“What’s changed other than the fact that he’s better known, that he’s got a record of getting things done? His district knows him very well. He’s not running in borrowed clothes. People know who he is,” said Rep. Mario Diaz-Balart (R-FL), whose district sits just north of Curbelo’s.
Curbelo’s biggest boosters are bullish not only on his prospects for re-election, but also on his ability to guide the GOP into a new, post-Trump era.
Rep. Ileana Ros-Lehtinen (R-FL) has known Curbelo, whom she endearingly calls “Chuckie,” since he was a teenager. Like Curbelo, she is a consistent critic of Trump and is a part of the most liberal wing of the GOP. But Ros-Lehtinen, who has served in Congress for nearly 30 years, is retiring in January and won’t be in the arena to aid Curbelo’s mission. All she can do is hope.
“Sooner or later, our guys will come around. It may appear to be an island, but he knows that there’s a bridge. He knows that there’s a bridge to that island, and it’s not a remote, isolated island,” Ros-Lehtinen, whose Miami district also borders Curbelo’s, said in an interview.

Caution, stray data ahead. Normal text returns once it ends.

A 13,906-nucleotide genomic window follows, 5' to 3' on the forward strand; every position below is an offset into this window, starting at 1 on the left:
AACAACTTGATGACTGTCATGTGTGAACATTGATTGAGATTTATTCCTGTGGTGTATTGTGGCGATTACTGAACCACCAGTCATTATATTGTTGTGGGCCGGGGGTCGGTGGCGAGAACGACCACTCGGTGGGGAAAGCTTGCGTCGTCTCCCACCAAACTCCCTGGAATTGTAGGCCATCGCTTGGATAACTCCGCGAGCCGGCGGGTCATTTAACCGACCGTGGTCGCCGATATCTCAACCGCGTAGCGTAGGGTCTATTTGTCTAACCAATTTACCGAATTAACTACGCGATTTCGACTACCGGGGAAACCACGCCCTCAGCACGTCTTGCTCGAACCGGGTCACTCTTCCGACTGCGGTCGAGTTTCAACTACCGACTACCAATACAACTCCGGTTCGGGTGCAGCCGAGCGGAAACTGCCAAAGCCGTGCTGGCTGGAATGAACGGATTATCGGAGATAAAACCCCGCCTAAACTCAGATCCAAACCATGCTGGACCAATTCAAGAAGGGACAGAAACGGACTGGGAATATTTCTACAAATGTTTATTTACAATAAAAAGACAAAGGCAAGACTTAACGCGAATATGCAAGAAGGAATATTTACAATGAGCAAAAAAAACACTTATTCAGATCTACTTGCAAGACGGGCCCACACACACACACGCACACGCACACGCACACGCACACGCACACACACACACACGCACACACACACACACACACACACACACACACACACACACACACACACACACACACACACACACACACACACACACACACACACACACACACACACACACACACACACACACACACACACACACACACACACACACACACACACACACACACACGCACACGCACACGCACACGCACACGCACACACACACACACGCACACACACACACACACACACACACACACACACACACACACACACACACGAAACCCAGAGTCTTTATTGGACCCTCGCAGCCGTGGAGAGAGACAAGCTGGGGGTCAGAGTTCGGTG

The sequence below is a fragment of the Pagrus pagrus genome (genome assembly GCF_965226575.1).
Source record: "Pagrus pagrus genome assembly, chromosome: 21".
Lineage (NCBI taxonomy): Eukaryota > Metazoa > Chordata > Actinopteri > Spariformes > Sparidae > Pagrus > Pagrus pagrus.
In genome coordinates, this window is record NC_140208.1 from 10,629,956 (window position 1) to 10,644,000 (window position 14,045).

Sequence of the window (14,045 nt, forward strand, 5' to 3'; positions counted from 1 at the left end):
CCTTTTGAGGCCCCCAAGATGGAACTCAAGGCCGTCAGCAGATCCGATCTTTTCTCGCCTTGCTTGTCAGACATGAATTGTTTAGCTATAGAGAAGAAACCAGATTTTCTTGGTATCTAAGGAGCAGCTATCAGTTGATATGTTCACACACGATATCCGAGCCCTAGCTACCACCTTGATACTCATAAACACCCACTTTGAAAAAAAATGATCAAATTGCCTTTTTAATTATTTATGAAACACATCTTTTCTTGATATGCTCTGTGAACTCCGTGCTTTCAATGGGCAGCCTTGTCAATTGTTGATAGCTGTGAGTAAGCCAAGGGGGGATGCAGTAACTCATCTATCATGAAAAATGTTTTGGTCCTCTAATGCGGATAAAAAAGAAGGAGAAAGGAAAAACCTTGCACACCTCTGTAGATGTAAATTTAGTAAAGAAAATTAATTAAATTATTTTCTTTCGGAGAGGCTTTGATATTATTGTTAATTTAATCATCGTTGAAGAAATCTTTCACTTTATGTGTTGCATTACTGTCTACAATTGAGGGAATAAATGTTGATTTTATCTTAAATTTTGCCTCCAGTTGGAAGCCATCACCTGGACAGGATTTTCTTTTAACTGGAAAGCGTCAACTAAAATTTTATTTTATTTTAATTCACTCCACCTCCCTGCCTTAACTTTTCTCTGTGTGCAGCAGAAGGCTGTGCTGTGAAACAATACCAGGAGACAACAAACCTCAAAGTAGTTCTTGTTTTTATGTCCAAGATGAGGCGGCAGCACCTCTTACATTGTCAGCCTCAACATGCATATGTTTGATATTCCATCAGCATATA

Sam Accursio, a constituent with whom Curbelo met during a site visit in Homestead, gave his congressman some unsolicited advice as he fights for re-election and for relevance in Trump’s GOP: Take out your boxing gloves, and get ready to use them.
“Keep your mouthpiece in. Because you’re getting slugged around.”